COLLINS Sebastian Enrique
congresos y reuniones científicas
Improving the stability of ethanol steam reforming catalysts. A study of the adsorption and decomposition of ethanol on cerium-gallium mixed oxides
Santa Fe
Conferencia; VI San Luis School and Conference on Surfaces, Interfaces and Catalysis; 2018
Institución organizadora:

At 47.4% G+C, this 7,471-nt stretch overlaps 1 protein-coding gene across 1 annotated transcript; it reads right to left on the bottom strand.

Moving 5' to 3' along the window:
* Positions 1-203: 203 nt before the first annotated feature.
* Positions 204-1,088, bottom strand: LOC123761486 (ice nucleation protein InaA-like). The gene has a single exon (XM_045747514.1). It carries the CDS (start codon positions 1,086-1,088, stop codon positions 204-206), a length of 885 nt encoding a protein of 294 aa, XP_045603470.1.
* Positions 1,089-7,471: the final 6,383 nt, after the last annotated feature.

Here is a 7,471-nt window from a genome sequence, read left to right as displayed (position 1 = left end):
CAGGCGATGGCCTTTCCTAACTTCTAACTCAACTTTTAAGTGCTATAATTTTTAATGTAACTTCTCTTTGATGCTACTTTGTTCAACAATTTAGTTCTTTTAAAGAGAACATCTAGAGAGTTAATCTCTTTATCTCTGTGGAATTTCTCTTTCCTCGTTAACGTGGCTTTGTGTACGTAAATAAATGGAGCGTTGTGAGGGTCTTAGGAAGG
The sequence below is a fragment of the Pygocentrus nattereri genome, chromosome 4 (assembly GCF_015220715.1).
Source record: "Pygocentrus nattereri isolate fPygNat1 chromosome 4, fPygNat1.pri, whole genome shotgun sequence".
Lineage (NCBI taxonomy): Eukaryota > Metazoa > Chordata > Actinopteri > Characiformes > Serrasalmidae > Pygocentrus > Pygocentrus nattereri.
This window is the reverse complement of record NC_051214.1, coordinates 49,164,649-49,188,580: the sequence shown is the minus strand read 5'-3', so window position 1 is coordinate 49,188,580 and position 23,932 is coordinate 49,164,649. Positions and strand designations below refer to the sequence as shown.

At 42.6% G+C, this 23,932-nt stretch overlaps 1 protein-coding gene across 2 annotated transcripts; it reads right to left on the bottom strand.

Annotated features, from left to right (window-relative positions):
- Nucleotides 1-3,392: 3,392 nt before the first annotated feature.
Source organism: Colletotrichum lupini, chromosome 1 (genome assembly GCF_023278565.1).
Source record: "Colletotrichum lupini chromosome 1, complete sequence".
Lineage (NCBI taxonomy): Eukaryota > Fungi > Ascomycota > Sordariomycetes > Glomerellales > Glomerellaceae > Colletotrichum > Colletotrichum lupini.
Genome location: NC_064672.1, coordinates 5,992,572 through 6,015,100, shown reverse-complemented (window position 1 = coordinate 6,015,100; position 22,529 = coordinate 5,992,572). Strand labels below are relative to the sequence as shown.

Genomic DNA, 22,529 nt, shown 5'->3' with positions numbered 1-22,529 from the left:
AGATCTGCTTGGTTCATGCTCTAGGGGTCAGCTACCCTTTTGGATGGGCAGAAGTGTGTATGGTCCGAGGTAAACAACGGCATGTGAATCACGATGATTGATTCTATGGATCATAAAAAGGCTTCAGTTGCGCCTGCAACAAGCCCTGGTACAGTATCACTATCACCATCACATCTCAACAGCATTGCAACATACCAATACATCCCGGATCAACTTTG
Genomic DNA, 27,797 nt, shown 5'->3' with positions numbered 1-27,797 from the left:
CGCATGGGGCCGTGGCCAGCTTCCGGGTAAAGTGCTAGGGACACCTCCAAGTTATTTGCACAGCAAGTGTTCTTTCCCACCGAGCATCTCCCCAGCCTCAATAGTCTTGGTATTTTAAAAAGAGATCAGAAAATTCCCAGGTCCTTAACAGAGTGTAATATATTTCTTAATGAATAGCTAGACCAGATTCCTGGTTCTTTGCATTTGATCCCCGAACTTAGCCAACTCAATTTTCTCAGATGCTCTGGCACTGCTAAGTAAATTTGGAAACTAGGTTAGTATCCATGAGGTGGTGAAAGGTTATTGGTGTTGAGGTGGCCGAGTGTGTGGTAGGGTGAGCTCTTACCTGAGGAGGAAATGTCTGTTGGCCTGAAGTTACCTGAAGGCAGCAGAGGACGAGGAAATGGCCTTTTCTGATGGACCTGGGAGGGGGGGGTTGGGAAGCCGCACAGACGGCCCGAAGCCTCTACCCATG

One of the main challenges in the catalytic production of hydrogen from ethanol steam reforming (ESR) lies in the development of active catalysts that inhibit coke formation and production of CO. It has been reported that cerium oxide can be a suitable support for ESR catalysts due to its high oxygen mobility that can improve the catalytic stability by preventing metal particles sintering and suppressing the formation of carbonaceous species1. In particular, the incorporation of Ga3+ cations in the fluorite structure of ceria markedly improves the reducibility and acid-base properties of CeO2.2,3 Another important aspect of those Ce-Ga mixed oxides is their ability to facilitate H2 dissociation into Ga-H surface species, or otherwise favor the recombination of Ga-H to release molecular H2.3,4 As a result, it is expected that the resulting catalytic properties will benefit from the use of cerium-gallium mixed oxides as new supports for ESR. In this work, the adsorption and temperature programmed surface reaction (TPSR) of ethanol on pure CeO2, Ga2O3 and Ce-Ga mixed oxides (CeGaOx) was studied by diffuse reflectance infrared spectroscopy (TPSR-IR) and mass spectrometry (TPSR-MS). The correlation of the experimental results obtained by these techniques allowed us to propose a mechanism for the reaction of ethanol on the surface of the supports. Ethanol is dissociatively adsorbed as ethoxy species at 373 K. These species decompose upon heating the oxides above 423 K to form acetate groups as evidenced by the TPSR-IR experiments. Above 463 K, ethylene was released in the case of CeO2 and Ga2O3, but not for Ce-Ga mixed oxides. It is suggested that ethylene formation is due to the β-CH and C-O bond breaking of the ethoxy species.5 The release of CH4 and CO2 was evidenced by mass spectrometry on CeO2 and Ce-Ga mixed oxides above 523 K and can be associated to the decomposition of adsorbed acetate species, leaving oxygen vacancies on the surface.5 The unexpected non-detection of ethylene in the case of the Ce-Ga mixed oxides can be explained in terms of the ability of these oxides to dissociate H2 more easily than gallia (and ceria) to form Ga-H species5 together with the oxygen bond lability in Ce-O-Ga compared to the pure oxides.3 TPSR-IR results showed the formation of Ga-H species begins along with the decomposition of the ethoxy species, favoring in turn the reduction of Ce4+. Thus, it is possible that the dehydrogenation, followed by oxidation, of ethoxy to acetate species is favored on CeGaOx, leading to the non-detection of ethylene in the gas phase. In addition, it is suggested that the decomposition of the acetate species is enhanced by the increased oxygen mobility of the Ce-Ga mixed oxides, reflected by the lower desorption temperature of CO2 compared to CeO2 and Ga2O3. After the decomposition, the remaining carbonaceous fragments were oxidized by heating under O2, and it was observed that the CO2 evolution was at least 40% higher in the CeO2 with respect to the mixed oxides. Our whole set of results suggest that ethylene could be one of the sources of coke formation on ceria-based ESR catalysts. It is proposed that the incorporation of Ga3+ cations to ceria improves its oxidative behavior, which would result in a greater stability of the catalysts based on Ce-Ga in the hydrogen production by ethanol steam reforming.